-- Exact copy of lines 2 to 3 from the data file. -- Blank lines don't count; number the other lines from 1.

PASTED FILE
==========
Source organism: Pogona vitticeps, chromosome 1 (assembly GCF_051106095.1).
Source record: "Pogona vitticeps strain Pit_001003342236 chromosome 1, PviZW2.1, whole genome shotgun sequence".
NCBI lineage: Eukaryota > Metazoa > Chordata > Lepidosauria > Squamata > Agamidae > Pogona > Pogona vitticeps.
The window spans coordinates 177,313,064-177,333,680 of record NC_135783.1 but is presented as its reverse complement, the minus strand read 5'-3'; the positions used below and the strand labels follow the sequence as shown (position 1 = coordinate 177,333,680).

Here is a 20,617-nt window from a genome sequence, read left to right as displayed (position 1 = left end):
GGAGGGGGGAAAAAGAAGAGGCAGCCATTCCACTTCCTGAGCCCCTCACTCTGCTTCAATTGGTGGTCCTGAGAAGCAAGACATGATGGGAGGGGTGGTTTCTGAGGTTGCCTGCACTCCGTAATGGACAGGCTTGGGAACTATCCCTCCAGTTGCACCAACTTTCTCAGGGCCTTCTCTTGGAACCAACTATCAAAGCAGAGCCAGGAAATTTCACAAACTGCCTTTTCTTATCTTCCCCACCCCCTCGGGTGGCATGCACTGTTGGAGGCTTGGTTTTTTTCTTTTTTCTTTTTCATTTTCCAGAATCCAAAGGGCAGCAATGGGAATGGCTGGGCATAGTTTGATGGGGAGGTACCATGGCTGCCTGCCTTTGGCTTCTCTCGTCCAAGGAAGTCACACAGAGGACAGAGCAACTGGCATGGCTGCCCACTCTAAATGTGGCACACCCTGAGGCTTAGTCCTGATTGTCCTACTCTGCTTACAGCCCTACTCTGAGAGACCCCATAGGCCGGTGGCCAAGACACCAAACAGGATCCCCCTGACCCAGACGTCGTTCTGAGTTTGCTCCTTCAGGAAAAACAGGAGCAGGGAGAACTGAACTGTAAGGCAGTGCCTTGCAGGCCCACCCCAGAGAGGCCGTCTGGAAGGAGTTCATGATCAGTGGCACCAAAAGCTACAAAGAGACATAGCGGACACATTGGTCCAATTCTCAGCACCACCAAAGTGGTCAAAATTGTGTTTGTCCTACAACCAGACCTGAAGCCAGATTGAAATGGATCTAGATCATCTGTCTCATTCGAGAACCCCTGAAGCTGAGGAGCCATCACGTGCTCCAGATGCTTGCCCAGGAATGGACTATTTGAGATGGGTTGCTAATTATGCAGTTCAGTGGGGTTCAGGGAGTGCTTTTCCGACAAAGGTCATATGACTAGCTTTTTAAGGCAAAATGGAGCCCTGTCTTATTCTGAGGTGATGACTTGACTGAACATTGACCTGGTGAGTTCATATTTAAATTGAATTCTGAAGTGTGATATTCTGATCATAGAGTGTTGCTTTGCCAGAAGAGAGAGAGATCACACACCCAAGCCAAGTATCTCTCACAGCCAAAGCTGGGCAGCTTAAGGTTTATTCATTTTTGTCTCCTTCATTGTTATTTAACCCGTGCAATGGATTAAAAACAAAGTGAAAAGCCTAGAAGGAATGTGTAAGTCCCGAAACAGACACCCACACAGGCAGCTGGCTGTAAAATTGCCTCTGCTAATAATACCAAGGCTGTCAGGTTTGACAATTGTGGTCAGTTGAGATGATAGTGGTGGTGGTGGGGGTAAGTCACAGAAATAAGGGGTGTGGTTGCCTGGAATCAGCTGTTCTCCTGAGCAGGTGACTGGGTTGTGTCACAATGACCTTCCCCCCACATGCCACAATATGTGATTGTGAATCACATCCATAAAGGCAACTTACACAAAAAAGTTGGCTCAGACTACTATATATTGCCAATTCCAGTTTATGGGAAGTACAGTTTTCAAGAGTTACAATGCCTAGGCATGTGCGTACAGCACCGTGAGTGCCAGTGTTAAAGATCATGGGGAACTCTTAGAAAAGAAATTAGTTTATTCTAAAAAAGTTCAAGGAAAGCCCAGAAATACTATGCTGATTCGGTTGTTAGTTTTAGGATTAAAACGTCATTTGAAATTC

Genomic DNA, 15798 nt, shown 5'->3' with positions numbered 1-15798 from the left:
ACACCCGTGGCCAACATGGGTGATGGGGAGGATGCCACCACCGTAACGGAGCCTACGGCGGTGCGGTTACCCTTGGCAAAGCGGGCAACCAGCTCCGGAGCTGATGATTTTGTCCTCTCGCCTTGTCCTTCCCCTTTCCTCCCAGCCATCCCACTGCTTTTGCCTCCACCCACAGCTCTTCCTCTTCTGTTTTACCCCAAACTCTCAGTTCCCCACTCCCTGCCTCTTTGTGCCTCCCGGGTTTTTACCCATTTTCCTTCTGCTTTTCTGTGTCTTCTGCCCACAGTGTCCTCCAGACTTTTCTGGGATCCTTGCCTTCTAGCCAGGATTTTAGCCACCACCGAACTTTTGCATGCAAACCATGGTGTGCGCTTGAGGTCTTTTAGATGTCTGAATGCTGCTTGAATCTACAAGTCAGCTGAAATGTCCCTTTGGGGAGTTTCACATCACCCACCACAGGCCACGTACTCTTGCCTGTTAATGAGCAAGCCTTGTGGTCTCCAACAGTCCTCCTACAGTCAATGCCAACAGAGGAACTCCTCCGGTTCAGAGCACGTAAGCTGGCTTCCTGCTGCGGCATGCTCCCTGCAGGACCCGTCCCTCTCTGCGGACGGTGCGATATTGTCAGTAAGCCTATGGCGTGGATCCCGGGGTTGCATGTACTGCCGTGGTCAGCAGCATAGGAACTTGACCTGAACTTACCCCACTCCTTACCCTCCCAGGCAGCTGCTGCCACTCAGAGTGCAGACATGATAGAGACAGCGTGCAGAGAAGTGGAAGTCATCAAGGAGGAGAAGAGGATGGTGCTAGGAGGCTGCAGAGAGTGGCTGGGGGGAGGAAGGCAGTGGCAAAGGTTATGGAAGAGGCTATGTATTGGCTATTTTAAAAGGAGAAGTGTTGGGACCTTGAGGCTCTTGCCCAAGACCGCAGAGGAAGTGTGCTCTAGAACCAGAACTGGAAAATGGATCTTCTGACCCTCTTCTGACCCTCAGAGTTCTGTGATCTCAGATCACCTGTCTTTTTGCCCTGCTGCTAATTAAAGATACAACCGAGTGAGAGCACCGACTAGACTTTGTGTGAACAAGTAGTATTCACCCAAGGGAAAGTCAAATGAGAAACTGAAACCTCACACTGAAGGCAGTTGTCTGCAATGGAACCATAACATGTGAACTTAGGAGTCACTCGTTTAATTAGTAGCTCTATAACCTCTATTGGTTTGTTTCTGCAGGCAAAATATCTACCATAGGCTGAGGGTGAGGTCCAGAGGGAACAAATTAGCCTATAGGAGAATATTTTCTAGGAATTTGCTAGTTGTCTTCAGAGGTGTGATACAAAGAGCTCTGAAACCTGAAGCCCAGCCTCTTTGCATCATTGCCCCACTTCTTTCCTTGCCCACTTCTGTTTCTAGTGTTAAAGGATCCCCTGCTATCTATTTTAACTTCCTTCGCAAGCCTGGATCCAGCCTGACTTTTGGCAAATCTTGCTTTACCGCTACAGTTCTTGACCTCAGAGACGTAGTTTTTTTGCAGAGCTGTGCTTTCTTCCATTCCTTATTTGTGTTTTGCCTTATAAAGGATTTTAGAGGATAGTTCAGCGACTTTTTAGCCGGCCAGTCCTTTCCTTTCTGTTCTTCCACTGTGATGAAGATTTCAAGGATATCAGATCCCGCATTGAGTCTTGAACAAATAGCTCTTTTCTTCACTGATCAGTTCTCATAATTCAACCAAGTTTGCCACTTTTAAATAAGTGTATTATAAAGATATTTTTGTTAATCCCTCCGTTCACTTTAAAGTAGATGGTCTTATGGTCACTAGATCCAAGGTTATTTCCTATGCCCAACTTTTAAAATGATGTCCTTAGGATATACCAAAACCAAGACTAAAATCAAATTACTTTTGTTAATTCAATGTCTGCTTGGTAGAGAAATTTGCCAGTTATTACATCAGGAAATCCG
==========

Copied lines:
Source record: "Pogona vitticeps strain Pit_001003342236 chromosome 1, PviZW2.1, whole genome shotgun sequence".
NCBI lineage: Eukaryota > Metazoa > Chordata > Lepidosauria > Squamata > Agamidae > Pogona > Pogona vitticeps.